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Daily fraud update: 26th September

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Dogecoin named as one of most resilient against fraud

A somewhat surprising list of the most resilient cryptocurrencies in the face of fraud has been released.

While the research from analyst Kevin Rooke showed that Bitcoin was by far the most resilient against what is known as a “51% attack” with Ethereum not far behind, meme-based Dogecoin came in third.

A 51% attack is a term given to the hypothetical risk that just over half of blockchain technology could fall into the hands of those with sinister motivations.

Dogecoin is a meme-based cryptocurrency which is popular in Japan.

It is represented by an image of a shiba, a type of dog, and was first launched in 2013.

Rooke calculated the so-called “one hour attack” cost and worked out that while Bitcoin might have a high cost close to one million dollars, Dogecoin’s cost would be well under $100,000.

“Dogecoin is more resistant to a 51% attack than all cryptocurrencies not named Bitcoin or Ethereum”, he posted.

“Yes, Dogecoin, you read that right”, he added.

Warning from FSC over “fake” tokens

The Financial Services Commission (FSC) of offshore haven Mauritius has announced that a potentially fraudulent crypto Ponzi scheme is doing the rounds in the country.

It claims that investors may be being duped by the existence of tokens called “Cloud Token Mauritius” and “Cloud Token Indian Ocean and Africa”, which are accessible through a mobile phone app.

In a statement, the FSC highlighted the fact that these were not registered with it.

“The public is informed that Cloud Token Mauritius and Cloud Token Indian Ocean and Africa and/or any other individuals or representatives operating under these names are not and have not, at any point in time, been licensed and regulated by the FSC”, it said.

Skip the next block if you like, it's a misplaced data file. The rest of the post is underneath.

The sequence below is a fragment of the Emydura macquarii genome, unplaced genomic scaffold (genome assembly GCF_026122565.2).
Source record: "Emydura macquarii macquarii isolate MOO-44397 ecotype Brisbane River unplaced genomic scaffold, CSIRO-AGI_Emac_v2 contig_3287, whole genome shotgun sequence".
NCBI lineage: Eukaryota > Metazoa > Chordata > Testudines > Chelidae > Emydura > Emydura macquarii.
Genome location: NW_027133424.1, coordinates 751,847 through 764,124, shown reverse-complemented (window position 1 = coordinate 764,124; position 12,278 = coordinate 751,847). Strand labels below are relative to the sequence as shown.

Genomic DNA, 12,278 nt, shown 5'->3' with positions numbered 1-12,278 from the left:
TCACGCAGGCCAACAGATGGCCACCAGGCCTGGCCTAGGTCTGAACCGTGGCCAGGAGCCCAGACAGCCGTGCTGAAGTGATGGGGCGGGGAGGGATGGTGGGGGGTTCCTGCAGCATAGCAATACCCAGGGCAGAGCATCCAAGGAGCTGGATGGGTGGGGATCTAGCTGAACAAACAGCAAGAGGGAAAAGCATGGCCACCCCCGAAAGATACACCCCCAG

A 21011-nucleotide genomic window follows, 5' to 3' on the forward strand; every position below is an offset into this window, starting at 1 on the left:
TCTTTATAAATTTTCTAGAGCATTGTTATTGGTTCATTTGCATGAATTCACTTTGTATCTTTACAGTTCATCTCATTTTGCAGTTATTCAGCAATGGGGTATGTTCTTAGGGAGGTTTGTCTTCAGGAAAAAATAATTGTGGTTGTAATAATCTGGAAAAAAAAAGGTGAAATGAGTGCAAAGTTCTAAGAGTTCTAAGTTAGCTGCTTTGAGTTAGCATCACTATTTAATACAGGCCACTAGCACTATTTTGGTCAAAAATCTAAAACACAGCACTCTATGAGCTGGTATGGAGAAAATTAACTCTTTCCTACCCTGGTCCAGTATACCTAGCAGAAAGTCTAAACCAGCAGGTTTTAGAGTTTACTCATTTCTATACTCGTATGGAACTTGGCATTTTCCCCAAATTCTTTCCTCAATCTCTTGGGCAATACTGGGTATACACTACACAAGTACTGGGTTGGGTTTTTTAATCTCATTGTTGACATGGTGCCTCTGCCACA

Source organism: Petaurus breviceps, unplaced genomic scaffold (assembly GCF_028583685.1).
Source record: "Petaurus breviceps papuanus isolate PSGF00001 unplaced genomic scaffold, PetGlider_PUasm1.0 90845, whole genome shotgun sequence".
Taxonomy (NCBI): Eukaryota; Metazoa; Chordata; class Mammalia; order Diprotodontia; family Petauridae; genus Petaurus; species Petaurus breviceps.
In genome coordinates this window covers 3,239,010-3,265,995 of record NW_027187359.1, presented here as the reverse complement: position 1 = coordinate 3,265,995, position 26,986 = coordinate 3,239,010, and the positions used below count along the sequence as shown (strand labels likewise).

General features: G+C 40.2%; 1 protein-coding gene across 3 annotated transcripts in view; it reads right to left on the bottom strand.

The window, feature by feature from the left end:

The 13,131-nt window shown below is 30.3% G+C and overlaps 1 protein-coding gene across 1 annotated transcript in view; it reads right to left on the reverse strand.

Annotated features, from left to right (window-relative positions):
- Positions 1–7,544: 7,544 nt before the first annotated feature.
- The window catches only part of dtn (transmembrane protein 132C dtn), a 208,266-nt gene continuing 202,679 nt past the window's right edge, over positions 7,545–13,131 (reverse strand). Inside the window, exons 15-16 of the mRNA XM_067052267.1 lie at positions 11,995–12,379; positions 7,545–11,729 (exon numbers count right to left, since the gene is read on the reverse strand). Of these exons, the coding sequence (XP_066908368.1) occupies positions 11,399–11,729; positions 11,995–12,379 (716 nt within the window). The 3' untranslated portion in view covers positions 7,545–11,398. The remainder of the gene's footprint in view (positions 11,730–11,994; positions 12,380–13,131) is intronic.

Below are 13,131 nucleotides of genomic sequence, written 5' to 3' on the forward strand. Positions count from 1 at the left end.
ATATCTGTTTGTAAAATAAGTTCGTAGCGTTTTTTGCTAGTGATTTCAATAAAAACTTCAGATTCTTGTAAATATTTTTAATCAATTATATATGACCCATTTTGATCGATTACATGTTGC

It went on to explain that the tokens may well be part of a multi-level marketing programme, which sees people attempting to recruit more people in an attempt to make cash.

“Multi-level marketing (MLM) programs are usually promoted through Internet advertising, company websites, social media, presentations, group meetings, conference calls, and brochures”, it said.

“In an MLM program, an individual typically gets paid for products or services that he/she and the distributors in his/her “downline” (i.e. participants that the individual recruits and their subsequent recruits) sell to others.”

Question marks raised over Satowallet

A cryptocurrency wallet based in Nigeria has been accused of carrying out an exit scam on its traders to the tune of $1 million.

The firm, which was set up in May 2017, was able to deal with a wide range of cryptocurrencies and became popular in the country.

However, a large amount of funds has now become inaccessible.

The firm’s CEO has said that the coins were lost due to technological problems, although there are claims on social media that it is in fact a scam.